GITHUB integration

Community!

I wanted to see what the interest was around github integration and what exactly that means to each of you. This is probably best as a private 1-1 conversation so please reply to this thread and I will reach out directly for follow up.

Thanks!
-Tim

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You mean Snaplogic Pipelines integration with GIT in the UI or GIT Snaps ?

Great question! Integrations with GIT in the UI. More so using GIT as a means of versioning org assets.

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We have already requested for that enhancement with snaplogic. I can get into a call if required to discuss more on this. We use GIT for version control code changes in our company.

Perfect, I will reach out in future to discuss further.

If anybody else has interest, chime in!

Thanks!
-Tim

We started by leveraging pipeline created by Bhavin. It will be great a value add if SnapLogic is planning for an OOTB feature

Best,
Yashu Vyas

GitHub integration would be a very important feature and would add lot of value.

In the current environment, we have to keep track of what pipelines have been changed and promote them to the next environment. Versioning is also not automatic.

We have built some automation to export the pipeline and add it to our GIT repository. It still needs us to run it keep track of the pipelines we have changed, and run the script on them.

I can definitely get on a call to discuss any questions you may have

We’re also very interested in native GitHub integration. Our internal processes require deployments from GitHub but we’ve had to develop our own sets of pipelines leveraging the metadata and REST snaps in order to make it manageable.

Awesome! I will reach out and continue to reach out to anybody who responds to this thread.

Regards,
-Tim

We also use git for version control and are very interested in being able to do with with our pipelines as well.

We are very interested in using GitHub as an artifact/revision repository.

I have been meaning to look into some of the bespoke solutions mentioned in the forum, but just haven’t had the time.

Hence, a built-in integration would be best.

TK

@tlui, We are more interested to have GIT integration for SnapLogic assets.

Let me if you need additional details.

Hi,

Our company basically needs this feature badly which to align our company development rule.

So by looking at Bhavin’s post and actually we got a same solution from service professional.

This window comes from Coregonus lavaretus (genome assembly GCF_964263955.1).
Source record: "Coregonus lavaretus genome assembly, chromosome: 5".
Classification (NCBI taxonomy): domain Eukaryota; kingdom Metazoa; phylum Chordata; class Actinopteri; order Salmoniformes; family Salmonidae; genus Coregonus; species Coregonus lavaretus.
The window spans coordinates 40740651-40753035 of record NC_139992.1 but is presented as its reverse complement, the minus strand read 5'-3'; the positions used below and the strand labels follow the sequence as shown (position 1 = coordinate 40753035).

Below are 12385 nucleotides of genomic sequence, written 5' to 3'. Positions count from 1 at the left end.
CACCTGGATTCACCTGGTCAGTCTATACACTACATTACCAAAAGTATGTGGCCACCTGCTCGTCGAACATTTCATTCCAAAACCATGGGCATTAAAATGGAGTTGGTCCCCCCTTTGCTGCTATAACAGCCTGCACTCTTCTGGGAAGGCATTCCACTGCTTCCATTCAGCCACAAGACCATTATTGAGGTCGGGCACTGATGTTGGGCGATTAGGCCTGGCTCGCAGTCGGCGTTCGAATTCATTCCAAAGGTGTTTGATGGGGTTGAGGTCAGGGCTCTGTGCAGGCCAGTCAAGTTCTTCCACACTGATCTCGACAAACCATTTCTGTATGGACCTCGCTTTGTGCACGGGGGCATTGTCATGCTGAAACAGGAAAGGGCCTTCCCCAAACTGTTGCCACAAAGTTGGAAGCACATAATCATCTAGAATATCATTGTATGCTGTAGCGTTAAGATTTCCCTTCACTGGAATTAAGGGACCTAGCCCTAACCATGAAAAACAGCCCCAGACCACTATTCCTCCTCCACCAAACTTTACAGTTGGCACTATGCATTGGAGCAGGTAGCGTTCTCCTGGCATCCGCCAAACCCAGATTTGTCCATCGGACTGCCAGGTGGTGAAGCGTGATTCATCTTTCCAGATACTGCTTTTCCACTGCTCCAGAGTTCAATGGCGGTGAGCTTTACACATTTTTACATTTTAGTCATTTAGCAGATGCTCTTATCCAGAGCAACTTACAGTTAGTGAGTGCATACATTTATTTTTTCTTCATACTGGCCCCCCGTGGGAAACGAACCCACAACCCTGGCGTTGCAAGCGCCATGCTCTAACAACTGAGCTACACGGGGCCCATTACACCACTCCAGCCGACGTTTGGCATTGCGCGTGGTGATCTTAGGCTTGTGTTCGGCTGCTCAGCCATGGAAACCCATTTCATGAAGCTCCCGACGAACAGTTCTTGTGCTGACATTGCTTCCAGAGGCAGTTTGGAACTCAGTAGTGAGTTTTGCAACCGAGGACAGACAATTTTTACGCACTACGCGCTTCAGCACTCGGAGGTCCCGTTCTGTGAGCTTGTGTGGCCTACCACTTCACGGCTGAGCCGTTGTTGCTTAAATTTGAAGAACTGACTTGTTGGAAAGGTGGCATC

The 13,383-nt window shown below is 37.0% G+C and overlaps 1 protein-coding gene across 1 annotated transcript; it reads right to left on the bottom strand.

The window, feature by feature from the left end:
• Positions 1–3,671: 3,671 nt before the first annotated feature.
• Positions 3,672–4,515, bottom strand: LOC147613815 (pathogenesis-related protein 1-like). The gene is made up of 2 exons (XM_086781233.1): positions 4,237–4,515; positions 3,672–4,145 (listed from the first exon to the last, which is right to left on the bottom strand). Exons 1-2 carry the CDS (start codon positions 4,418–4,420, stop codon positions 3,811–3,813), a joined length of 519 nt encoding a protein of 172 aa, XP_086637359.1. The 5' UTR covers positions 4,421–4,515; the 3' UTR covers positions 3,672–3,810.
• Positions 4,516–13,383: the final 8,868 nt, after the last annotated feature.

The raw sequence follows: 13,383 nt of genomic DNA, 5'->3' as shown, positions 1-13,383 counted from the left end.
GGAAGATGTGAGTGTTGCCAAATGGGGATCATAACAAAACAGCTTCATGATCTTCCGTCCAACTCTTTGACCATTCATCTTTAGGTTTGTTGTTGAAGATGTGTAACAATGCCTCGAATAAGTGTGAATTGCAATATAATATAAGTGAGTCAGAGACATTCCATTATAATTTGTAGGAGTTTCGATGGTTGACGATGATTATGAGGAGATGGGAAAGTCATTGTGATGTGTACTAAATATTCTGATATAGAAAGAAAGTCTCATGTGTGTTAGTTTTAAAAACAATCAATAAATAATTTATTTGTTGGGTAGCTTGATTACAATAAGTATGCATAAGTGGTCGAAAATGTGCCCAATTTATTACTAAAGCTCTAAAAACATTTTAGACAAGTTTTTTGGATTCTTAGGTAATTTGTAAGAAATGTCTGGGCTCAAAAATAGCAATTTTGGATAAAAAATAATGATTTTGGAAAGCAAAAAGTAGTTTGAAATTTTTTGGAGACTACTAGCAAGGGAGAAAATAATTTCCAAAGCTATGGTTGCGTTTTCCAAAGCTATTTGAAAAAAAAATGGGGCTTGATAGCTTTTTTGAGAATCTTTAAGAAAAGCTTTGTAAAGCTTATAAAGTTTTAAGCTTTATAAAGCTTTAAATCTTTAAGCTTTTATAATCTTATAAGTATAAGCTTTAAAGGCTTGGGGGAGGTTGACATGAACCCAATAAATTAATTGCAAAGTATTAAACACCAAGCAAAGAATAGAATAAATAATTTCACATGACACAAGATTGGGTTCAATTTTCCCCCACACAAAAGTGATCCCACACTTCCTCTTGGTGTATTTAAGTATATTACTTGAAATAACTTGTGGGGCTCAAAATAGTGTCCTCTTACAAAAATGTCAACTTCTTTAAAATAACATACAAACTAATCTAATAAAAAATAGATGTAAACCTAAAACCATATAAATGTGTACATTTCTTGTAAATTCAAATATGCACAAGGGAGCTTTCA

So the solution provided here is just an asset “copy”.
Meaning that it simply copies the original asset from the source place and copy it to the destination place.
The github is just a place to store the location of the original assets.

The promotion pipeline will read the files in github to get the location of the original asset and move(copy) it to destination location.

The problem of this is that, the files store in Github is not being used as source code. If I remove the asset from the source location, then the promotion pipeline will not be able to migrate the asset from source to destination as its doing a copy and the asset is missing.

So a ‘real’ CICD solution is needed from Snaplogic pespective to make this as a more modern development tool.

Thanks

I’m definitely interested in being able to extract the pipelines and store it in our local GIT repo and use that process for source control and migration to go along with project deployments. I was just looking snaplogic read snap and how to start to pull this out and then I decided to come to the community. :slight_smile:

We would LOVE Git integration! We’ve actually been considering building something like this ourselves. This would be very valuable to us!

Definitely code versioning on GIT is needed.

It should be noted that Git integration and Github integration are two slightly different things.

I’ve worked and shared with Bhavin to create a Github integration we’re using at our company. I have a flavor that handles tagging branches for versioning. We also have integration with Teamcity working so that we can deploy to different Snaplogic orgs from Github source using a TeamCity project.